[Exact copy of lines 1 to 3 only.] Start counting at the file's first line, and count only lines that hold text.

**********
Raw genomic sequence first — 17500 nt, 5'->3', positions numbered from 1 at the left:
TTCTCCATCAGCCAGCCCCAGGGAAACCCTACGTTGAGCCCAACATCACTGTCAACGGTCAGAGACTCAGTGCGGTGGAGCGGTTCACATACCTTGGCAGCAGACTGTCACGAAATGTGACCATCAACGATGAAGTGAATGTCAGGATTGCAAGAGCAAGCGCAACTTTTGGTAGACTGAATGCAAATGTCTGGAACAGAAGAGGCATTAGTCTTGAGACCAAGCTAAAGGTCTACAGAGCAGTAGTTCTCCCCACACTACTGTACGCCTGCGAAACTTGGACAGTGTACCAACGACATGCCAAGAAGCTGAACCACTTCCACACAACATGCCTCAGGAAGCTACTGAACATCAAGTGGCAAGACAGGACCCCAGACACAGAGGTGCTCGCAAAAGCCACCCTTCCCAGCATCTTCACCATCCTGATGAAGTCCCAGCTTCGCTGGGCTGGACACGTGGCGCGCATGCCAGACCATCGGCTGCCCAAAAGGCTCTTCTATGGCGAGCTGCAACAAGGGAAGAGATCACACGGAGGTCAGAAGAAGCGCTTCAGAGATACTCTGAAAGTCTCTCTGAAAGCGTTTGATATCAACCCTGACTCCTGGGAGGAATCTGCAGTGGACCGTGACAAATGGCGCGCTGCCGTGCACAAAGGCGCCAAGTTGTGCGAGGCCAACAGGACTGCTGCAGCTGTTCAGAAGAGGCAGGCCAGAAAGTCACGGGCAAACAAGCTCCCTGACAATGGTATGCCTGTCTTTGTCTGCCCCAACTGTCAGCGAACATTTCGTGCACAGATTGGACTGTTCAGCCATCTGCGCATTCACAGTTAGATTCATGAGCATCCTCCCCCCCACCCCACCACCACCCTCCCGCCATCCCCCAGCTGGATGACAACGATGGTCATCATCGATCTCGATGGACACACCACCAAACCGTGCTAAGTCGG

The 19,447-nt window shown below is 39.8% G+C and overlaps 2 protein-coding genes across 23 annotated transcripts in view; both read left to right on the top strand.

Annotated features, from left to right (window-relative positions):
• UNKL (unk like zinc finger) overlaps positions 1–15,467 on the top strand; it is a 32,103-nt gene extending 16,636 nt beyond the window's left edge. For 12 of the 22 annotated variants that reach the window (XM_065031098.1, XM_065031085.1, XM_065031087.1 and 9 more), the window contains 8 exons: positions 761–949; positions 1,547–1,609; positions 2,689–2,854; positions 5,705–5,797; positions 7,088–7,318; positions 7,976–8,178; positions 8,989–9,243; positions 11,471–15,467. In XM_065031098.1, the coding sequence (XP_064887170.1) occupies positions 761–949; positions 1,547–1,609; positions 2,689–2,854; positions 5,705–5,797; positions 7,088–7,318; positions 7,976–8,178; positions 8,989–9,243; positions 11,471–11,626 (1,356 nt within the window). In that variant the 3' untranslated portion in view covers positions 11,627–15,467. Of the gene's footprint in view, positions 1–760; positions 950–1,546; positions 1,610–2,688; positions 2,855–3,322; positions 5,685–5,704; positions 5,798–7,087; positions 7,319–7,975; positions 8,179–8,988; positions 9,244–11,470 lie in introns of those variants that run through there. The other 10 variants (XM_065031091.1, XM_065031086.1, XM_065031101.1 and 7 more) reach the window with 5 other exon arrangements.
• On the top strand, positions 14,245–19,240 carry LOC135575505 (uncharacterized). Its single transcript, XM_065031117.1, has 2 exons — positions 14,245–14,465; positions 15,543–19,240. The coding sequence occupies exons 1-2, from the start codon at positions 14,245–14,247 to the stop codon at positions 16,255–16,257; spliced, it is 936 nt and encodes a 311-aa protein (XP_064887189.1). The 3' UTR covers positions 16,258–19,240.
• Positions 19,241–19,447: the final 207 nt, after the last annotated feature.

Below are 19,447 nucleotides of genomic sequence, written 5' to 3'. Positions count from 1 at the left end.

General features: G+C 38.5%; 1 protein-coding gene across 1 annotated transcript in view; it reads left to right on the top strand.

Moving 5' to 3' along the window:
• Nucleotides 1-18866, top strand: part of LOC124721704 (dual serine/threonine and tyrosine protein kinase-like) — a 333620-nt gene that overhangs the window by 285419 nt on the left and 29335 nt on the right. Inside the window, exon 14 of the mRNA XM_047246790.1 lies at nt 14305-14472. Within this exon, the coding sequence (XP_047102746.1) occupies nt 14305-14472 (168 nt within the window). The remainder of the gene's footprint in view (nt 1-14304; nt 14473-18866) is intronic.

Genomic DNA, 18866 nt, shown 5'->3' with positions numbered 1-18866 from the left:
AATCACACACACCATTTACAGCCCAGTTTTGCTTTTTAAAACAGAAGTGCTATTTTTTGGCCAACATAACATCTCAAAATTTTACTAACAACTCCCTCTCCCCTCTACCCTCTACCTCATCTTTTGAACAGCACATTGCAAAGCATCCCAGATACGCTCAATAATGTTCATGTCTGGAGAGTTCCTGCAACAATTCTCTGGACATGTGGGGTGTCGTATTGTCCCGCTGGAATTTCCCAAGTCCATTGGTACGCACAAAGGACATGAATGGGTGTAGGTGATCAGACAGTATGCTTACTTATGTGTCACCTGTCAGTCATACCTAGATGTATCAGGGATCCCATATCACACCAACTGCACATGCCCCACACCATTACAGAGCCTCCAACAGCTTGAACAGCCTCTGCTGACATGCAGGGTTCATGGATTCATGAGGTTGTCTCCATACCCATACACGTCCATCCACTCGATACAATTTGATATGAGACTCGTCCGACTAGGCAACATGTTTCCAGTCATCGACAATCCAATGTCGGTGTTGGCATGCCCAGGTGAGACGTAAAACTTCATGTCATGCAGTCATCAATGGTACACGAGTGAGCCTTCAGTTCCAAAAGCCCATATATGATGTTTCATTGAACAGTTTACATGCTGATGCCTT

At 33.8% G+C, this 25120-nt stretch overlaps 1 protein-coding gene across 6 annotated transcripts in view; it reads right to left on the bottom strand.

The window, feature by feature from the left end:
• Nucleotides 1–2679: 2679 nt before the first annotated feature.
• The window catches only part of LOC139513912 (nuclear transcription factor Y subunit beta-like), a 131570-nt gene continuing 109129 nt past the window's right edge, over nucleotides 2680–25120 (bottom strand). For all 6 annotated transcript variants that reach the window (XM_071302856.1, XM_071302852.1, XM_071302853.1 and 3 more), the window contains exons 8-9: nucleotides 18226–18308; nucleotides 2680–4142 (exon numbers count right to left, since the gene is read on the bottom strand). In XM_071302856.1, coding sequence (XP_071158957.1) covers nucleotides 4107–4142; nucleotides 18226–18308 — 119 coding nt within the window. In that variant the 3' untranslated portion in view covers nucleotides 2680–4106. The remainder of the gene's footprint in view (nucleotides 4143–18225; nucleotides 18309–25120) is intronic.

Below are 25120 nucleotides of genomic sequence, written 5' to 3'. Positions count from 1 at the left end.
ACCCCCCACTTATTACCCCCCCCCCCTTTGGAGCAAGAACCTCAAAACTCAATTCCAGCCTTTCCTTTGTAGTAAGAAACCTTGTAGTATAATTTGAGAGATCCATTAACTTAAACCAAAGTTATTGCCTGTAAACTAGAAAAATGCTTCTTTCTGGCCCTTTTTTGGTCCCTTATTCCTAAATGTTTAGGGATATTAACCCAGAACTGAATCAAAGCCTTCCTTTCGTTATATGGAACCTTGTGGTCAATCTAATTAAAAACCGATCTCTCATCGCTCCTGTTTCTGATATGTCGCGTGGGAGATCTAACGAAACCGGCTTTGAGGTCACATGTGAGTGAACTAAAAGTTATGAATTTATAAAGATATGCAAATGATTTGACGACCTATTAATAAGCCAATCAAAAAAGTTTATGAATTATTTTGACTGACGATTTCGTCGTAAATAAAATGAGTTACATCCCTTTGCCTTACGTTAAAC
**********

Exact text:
Raw genomic sequence first — 17500 nt, 5'->3', positions numbered from 1 at the left:
TTCTCCATCAGCCAGCCCCAGGGAAACCCTACGTTGAGCCCAACATCACTGTCAACGGTCAGAGACTCAGTGCGGTGGAGCGGTTCACATACCTTGGCAGCAGACTGTCACGAAATGTGACCATCAACGATGAAGTGAATGTCAGGATTGCAAGAGCAAGCGCAACTTTTGGTAGACTGAATGCAAATGTCTGGAACAGAAGAGGCATTAGTCTTGAGACCAAGCTAAAGGTCTACAGAGCAGTAGTTCTCCCCACACTACTGTACGCCTGCGAAACTTGGACAGTGTACCAACGACATGCCAAGAAGCTGAACCACTTCCACACAACATGCCTCAGGAAGCTACTGAACATCAAGTGGCAAGACAGGACCCCAGACACAGAGGTGCTCGCAAAAGCCACCCTTCCCAGCATCTTCACCATCCTGATGAAGTCCCAGCTTCGCTGGGCTGGACACGTGGCGCGCATGCCAGACCATCGGCTGCCCAAAAGGCTCTTCTATGGCGAGCTGCAACAAGGGAAGAGATCACACGGAGGTCAGAAGAAGCGCTTCAGAGATACTCTGAAAGTCTCTCTGAAAGCGTTTGATATCAACCCTGACTCCTGGGAGGAATCTGCAGTGGACCGTGACAAATGGCGCGCTGCCGTGCACAAAGGCGCCAAGTTGTGCGAGGCCAACAGGACTGCTGCAGCTGTTCAGAAGAGGCAGGCCAGAAAGTCACGGGCAAACAAGCTCCCTGACAATGGTATGCCTGTCTTTGTCTGCCCCAACTGTCAGCGAACATTTCGTGCACAGATTGGACTGTTCAGCCATCTGCGCATTCACAGTTAGATTCATGAGCATCCTCCCCCCCACCCCACCACCACCCTCCCGCCATCCCCCAGCTGGATGACAACGATGGTCATCATCGATCTCGATGGACACACCACCAAACCGTGCTAAGTCGG

The 19,447-nt window shown below is 39.8% G+C and overlaps 2 protein-coding genes across 23 annotated transcripts in view; both read left to right on the top strand.